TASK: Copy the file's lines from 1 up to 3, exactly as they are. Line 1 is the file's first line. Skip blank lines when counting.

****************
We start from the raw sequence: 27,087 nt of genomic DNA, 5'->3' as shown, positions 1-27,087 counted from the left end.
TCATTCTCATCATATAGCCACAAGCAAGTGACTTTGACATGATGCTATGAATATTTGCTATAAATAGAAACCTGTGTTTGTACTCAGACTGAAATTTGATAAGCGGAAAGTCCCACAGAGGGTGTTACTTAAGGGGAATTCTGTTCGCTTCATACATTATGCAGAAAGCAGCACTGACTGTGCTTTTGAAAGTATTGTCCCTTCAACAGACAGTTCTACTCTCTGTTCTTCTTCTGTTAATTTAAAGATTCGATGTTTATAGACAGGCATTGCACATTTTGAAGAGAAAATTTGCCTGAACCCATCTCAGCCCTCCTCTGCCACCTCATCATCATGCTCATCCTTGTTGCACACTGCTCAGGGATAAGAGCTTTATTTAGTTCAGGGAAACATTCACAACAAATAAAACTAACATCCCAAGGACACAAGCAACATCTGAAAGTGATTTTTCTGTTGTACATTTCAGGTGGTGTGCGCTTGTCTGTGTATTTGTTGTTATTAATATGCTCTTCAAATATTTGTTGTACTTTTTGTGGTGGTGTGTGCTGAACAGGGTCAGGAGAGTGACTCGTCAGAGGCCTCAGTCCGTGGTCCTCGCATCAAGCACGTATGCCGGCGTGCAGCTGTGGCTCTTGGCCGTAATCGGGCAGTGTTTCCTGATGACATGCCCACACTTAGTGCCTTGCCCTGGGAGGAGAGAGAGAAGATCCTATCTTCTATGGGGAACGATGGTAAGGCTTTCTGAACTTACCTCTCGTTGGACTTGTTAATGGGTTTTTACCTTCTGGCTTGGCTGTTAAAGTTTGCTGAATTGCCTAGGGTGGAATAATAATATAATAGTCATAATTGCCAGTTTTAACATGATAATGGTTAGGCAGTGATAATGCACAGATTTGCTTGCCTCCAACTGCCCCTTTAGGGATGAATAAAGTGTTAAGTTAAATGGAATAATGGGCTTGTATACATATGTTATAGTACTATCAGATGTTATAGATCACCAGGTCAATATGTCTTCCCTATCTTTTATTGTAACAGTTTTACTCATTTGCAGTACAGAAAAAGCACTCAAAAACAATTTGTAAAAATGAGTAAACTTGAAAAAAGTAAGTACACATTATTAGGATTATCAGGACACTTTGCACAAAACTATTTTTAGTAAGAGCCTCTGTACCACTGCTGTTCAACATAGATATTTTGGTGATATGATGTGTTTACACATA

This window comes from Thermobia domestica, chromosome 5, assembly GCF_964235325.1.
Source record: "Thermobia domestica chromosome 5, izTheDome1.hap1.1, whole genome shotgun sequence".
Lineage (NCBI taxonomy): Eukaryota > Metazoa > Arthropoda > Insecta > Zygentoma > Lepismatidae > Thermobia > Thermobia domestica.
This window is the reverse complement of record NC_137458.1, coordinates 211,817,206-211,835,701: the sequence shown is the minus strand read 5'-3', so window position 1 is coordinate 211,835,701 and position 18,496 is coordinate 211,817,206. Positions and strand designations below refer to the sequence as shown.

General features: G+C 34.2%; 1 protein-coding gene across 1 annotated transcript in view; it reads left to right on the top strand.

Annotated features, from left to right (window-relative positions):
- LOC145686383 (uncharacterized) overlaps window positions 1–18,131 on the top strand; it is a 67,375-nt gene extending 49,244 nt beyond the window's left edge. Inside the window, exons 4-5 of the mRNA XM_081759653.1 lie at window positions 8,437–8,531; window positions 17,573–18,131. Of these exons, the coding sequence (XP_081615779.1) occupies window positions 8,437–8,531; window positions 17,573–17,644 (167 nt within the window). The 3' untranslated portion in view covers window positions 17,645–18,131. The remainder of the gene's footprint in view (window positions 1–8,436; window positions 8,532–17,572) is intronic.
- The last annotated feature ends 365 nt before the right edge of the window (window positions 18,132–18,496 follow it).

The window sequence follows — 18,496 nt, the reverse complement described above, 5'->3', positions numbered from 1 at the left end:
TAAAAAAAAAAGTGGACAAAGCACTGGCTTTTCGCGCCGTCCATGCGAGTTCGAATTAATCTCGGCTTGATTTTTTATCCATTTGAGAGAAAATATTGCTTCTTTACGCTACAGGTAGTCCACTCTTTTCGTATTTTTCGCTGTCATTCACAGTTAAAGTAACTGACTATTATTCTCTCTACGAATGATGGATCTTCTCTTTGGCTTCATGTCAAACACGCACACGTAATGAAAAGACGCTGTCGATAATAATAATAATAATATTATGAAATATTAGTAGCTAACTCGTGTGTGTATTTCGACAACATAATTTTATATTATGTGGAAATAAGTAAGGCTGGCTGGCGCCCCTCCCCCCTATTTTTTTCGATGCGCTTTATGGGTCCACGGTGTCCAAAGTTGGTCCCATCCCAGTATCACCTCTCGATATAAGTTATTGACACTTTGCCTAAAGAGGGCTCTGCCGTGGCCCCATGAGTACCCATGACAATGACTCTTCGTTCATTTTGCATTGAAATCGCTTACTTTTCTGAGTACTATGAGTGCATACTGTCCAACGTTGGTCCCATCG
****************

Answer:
We start from the raw sequence: 27,087 nt of genomic DNA, 5'->3' as shown, positions 1-27,087 counted from the left end.
TCATTCTCATCATATAGCCACAAGCAAGTGACTTTGACATGATGCTATGAATATTTGCTATAAATAGAAACCTGTGTTTGTACTCAGACTGAAATTTGATAAGCGGAAAGTCCCACAGAGGGTGTTACTTAAGGGGAATTCTGTTCGCTTCATACATTATGCAGAAAGCAGCACTGACTGTGCTTTTGAAAGTATTGTCCCTTCAACAGACAGTTCTACTCTCTGTTCTTCTTCTGTTAATTTAAAGATTCGATGTTTATAGACAGGCATTGCACATTTTGAAGAGAAAATTTGCCTGAACCCATCTCAGCCCTCCTCTGCCACCTCATCATCATGCTCATCCTTGTTGCACACTGCTCAGGGATAAGAGCTTTATTTAGTTCAGGGAAACATTCACAACAAATAAAACTAACATCCCAAGGACACAAGCAACATCTGAAAGTGATTTTTCTGTTGTACATTTCAGGTGGTGTGCGCTTGTCTGTGTATTTGTTGTTATTAATATGCTCTTCAAATATTTGTTGTACTTTTTGTGGTGGTGTGTGCTGAACAGGGTCAGGAGAGTGACTCGTCAGAGGCCTCAGTCCGTGGTCCTCGCATCAAGCACGTATGCCGGCGTGCAGCTGTGGCTCTTGGCCGTAATCGGGCAGTGTTTCCTGATGACATGCCCACACTTAGTGCCTTGCCCTGGGAGGAGAGAGAGAAGATCCTATCTTCTATGGGGAACGATGGTAAGGCTTTCTGAACTTACCTCTCGTTGGACTTGTTAATGGGTTTTTACCTTCTGGCTTGGCTGTTAAAGTTTGCTGAATTGCCTAGGGTGGAATAATAATATAATAGTCATAATTGCCAGTTTTAACATGATAATGGTTAGGCAGTGATAATGCACAGATTTGCTTGCCTCCAACTGCCCCTTTAGGGATGAATAAAGTGTTAAGTTAAATGGAATAATGGGCTTGTATACATATGTTATAGTACTATCAGATGTTATAGATCACCAGGTCAATATGTCTTCCCTATCTTTTATTGTAACAGTTTTACTCATTTGCAGTACAGAAAAAGCACTCAAAAACAATTTGTAAAAATGAGTAAACTTGAAAAAAGTAAGTACACATTATTAGGATTATCAGGACACTTTGCACAAAACTATTTTTAGTAAGAGCCTCTGTACCACTGCTGTTCAACATAGATATTTTGGTGATATGATGTGTTTACACATA

This window comes from Thermobia domestica, chromosome 5, assembly GCF_964235325.1.